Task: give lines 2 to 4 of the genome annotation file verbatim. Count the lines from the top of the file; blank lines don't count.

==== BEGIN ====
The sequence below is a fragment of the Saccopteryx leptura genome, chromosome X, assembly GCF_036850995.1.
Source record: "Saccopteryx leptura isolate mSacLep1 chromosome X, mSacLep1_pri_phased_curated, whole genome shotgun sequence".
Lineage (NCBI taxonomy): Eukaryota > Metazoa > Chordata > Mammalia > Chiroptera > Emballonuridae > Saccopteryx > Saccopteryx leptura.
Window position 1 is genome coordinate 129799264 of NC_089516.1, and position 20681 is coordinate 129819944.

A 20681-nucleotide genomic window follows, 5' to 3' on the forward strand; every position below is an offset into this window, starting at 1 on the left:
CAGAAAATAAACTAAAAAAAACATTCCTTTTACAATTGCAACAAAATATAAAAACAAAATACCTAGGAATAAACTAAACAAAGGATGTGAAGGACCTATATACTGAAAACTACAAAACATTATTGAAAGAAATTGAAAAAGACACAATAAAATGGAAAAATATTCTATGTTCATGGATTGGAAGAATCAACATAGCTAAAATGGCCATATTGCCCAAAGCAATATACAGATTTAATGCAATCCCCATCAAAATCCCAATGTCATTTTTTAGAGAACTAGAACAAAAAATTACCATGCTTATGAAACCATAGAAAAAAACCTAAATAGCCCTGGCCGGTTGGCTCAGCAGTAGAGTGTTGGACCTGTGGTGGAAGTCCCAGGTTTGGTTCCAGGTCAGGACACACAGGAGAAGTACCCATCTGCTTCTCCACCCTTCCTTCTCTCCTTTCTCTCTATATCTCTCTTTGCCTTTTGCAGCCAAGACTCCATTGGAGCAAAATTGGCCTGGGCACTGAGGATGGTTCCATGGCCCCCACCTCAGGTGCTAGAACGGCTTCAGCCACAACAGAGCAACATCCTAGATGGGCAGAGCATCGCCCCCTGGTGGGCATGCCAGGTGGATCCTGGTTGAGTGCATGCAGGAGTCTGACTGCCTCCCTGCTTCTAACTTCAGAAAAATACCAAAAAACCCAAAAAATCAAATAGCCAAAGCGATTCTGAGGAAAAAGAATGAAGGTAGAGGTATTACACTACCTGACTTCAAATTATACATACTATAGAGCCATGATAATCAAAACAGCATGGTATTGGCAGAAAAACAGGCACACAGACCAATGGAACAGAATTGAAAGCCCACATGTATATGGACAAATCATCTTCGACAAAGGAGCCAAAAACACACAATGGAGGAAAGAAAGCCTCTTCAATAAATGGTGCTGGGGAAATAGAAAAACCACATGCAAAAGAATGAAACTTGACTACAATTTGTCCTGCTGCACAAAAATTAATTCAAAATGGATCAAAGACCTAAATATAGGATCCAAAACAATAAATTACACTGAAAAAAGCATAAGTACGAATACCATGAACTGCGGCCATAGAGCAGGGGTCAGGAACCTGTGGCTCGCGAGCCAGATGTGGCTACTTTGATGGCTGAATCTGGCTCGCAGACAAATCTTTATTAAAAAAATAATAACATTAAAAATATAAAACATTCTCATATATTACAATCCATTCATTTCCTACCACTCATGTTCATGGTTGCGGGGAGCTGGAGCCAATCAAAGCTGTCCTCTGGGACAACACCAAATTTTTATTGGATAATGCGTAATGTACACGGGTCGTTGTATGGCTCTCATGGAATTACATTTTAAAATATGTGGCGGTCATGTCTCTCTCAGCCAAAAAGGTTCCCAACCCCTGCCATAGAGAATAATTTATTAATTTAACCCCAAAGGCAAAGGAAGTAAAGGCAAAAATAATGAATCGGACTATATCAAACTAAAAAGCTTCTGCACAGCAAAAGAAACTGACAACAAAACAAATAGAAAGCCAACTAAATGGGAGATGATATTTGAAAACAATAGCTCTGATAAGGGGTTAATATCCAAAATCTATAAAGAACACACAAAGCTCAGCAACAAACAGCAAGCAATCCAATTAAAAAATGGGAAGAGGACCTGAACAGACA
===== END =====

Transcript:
Source record: "Saccopteryx leptura isolate mSacLep1 chromosome X, mSacLep1_pri_phased_curated, whole genome shotgun sequence".
Lineage (NCBI taxonomy): Eukaryota > Metazoa > Chordata > Mammalia > Chiroptera > Emballonuridae > Saccopteryx > Saccopteryx leptura.
Window position 1 is genome coordinate 129799264 of NC_089516.1, and position 20681 is coordinate 129819944.